Text: Luke 5
Event(s): Jesus cleanses a leper; Jesus forgives and heals a paralytic; Matthew the tax collector is called and a reception is held; Jesus is questioned about fasting
Luke 5:14 “and He charged him to tell no one” Why did Jesus sometimes ask people who’d received a miracle to essentially, keep it to themselves? Jesus wasn’t just there to heal people, He was there to share the good news of the Kingdom. He knew that if the publicity of this miracle got out and spread, people would be more drawn to the excitement of the miracles and that would have interfered with the message He was there to give. Mark 1:45 tells us, “he (the leper who’d been healed) went out and began to proclaim it freely, and to spread the matter, so that Jesus could no longer openly enter the city, but was outside in deserted places;” In other words, this mans disobedience somewhat hindered Jesus’ ministry. From this we see His model; there has to be a healthy balance and order between preaching, teaching and miracles. Receiving miracles is great and gives God glory, but it doesn’t guarantee a surrendered, obedient heart.
Luke 5:20 “man, your sins are forgiven you” Sin was the cause of this man’s paralysis. Not all illnesses or conditions are purely physical. We are body-soul-spirit beings. What happens in our soul (our mind, will, emotions) has a direct impact to what happens in our body. And what happens in our body affects our soul and our spiritual life, (and so on). Jesus had the discernment to recognize the source of the affliction. With the leper, He extended His hand and touched him to bring healing to his body. With the paralytic, He extended forgiveness.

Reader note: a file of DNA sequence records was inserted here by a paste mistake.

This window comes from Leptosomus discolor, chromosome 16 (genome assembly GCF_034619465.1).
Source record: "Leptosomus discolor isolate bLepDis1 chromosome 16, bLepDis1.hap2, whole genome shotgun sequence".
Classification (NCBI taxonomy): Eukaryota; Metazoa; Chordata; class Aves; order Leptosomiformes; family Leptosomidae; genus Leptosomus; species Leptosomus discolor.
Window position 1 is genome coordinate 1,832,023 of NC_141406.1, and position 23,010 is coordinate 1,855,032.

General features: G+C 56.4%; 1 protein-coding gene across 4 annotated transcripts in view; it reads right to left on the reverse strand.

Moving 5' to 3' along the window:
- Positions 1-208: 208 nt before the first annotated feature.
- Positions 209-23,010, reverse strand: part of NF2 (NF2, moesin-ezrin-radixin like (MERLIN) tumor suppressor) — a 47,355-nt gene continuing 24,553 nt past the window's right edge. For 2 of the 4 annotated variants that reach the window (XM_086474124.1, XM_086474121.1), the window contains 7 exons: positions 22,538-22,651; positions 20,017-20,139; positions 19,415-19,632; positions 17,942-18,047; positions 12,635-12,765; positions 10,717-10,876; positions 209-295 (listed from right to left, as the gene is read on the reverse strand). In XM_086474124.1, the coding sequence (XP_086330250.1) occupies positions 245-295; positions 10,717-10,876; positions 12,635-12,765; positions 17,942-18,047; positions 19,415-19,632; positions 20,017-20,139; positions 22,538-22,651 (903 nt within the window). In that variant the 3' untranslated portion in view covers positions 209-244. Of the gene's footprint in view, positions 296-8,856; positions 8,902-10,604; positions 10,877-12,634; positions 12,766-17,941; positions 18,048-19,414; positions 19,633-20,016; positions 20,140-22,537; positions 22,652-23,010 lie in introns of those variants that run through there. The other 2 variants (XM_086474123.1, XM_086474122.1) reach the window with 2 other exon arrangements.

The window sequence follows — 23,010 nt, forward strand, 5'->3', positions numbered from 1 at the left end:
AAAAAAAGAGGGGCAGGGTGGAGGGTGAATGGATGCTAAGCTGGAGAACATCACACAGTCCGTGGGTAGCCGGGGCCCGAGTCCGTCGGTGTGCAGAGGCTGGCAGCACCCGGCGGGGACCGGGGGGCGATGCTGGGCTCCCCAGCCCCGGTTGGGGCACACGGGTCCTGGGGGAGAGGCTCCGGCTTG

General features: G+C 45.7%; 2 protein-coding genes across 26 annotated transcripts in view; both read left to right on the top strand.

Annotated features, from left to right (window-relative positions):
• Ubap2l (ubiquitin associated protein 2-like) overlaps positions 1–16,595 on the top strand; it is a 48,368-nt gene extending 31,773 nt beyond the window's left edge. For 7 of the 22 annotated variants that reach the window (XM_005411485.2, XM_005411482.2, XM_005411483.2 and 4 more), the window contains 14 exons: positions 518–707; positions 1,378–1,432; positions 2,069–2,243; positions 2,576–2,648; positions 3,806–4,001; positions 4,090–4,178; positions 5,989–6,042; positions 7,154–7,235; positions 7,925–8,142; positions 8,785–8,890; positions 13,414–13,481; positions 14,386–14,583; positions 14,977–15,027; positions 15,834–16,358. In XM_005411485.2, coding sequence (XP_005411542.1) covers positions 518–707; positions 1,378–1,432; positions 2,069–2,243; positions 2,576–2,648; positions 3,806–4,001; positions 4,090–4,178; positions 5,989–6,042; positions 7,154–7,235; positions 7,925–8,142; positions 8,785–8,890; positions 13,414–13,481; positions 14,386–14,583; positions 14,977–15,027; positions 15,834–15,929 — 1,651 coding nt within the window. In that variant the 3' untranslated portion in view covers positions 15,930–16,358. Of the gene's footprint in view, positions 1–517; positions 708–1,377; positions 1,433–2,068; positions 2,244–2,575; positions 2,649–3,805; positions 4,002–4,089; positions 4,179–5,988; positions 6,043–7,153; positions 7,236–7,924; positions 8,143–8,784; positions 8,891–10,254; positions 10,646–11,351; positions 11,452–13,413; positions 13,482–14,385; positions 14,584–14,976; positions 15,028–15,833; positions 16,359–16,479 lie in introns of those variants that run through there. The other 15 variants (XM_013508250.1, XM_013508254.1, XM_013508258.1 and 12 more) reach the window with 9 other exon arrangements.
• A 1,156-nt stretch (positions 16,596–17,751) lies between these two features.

Luke 5:39 “and no one, having drunk old wine, immediately desires new, for he says, “The old is better“. I think if we were willing to admit it, with some things, we can all be somewhat resistant to change. It takes courage to let go of the comforts of what is familiar to lay hold of what is yet to be.
I love this quote by well known theologian William Barclay,
“We should never be afraid of new methods. That a thing has always been done may very well be the best reason for stopping doing it. That a thing has never been done may very well be the best reason for trying it. . . . Let us have a care that in thought and in action we are not hidebound reactionaries when we ought, as Christians, to be gallant adventurers.”
Today’s Takeaway: Today, let’s ask God to show us if there’s any area where we’ve drawn some clear lines in the sand, or boxed ourselves in from potential opportunities. Seasons of prayer and fasting are a great way to erase those lines, hear God more clearly and prepare ourselves for the new thing He wants to do.
Additional (optional) reading: The Gospel of Matthew and Mark also give an account of these events that take place in Luke 5. Those parallel texts are: Matthew 8:1-4; Matthew 9:1-17; Mark 1:40-45; Mark 2:1-22